Barack Obama has a problem. He really, really doesn’t want this campaign to be about race. He wants it to be about change, President Bush, the economy, gas prices, Iraq, Afghanistan—almost anything else. But it is going to be about race, at least in part. That’s the lesson of recent weeks, when the McCain campaign brought up race (on the pretext that Obama had brought it up first). The Obama campaign tried desperately to change the subject but couldn’t. Once the chum was in the water, the media sharks went wild.
Obama should take that as a warning. Race will be central to this campaign because McCain needs it to be. He simply doesn’t have many other cards to play. And it will be central because every time Republicans light the match, the press will create a forest fire. Race is just too titillating to ignore. The history of post-Vietnam presidential elections is littered with Democratic nominees who thought they could run on policy and ignore symbolism. This year, the symbolism will be largely racial. Obama can’t avoid that. He needs to control the race debate instead.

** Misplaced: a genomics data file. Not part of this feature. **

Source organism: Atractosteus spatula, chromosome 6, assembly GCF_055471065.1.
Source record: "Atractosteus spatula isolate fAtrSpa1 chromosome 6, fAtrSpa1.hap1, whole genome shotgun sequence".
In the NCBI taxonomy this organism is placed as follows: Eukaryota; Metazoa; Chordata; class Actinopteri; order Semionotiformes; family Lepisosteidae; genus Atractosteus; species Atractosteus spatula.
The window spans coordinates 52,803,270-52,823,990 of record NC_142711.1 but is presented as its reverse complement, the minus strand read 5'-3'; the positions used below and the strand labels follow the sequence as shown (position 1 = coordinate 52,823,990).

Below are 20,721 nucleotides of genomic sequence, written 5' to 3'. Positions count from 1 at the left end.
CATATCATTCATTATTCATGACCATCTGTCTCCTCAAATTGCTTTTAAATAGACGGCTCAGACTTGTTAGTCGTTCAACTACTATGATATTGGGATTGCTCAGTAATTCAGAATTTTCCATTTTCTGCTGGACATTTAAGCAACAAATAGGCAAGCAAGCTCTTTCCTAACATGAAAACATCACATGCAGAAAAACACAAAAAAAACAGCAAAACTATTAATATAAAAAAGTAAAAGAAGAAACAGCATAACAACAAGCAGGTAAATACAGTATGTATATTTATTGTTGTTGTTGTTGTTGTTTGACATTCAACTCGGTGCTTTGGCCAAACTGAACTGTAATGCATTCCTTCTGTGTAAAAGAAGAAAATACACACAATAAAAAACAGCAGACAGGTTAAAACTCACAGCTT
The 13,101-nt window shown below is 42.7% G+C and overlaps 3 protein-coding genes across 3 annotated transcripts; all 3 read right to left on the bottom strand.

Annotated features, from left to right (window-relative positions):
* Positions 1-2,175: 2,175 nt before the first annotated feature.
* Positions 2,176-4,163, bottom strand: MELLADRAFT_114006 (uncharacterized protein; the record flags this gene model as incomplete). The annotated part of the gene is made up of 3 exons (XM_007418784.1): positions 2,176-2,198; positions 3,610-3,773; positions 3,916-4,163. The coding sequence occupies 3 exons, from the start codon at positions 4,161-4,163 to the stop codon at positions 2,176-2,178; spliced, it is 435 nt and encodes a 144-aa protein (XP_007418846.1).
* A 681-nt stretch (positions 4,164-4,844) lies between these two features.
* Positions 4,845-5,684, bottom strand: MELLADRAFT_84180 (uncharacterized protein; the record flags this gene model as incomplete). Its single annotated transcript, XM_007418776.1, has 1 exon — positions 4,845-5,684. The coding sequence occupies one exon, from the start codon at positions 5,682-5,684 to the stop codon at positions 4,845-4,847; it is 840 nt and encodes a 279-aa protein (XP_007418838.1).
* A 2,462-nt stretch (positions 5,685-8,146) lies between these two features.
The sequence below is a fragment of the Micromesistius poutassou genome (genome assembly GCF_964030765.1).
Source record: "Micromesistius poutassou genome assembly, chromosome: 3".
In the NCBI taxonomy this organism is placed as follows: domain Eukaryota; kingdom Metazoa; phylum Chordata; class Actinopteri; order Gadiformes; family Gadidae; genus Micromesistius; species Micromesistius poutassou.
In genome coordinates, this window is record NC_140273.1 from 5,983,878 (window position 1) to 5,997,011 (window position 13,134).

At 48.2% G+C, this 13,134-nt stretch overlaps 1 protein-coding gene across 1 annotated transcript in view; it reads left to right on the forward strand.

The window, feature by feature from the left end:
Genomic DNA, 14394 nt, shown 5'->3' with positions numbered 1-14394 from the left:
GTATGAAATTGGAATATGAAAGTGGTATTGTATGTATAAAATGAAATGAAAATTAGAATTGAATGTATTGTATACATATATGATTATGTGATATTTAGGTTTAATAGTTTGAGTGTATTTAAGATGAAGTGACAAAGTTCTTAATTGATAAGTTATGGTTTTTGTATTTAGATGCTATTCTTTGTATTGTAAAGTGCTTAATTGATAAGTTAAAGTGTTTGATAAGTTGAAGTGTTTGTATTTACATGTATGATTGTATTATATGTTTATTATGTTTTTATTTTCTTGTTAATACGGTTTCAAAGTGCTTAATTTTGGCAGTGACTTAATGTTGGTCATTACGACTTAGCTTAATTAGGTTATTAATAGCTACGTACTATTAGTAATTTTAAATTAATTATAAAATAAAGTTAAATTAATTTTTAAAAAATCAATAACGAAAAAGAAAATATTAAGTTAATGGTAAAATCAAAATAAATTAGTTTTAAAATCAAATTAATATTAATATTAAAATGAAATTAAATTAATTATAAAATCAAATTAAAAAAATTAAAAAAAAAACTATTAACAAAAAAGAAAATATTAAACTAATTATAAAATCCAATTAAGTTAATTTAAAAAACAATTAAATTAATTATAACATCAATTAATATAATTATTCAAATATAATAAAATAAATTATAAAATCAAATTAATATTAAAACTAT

Already, there is reason to believe that race is weighing Obama down. A survey this year by CBS and the New York Times found that 94 percent of respondents would vote for a black presidential candidate. But when asked if “most people” would, the number dropped to 71 percent. Notre Dame political scientist David Leege estimates that 17 to 19 percent of white Democrats and Democratic-leaning independents will resist voting for Obama because he is black.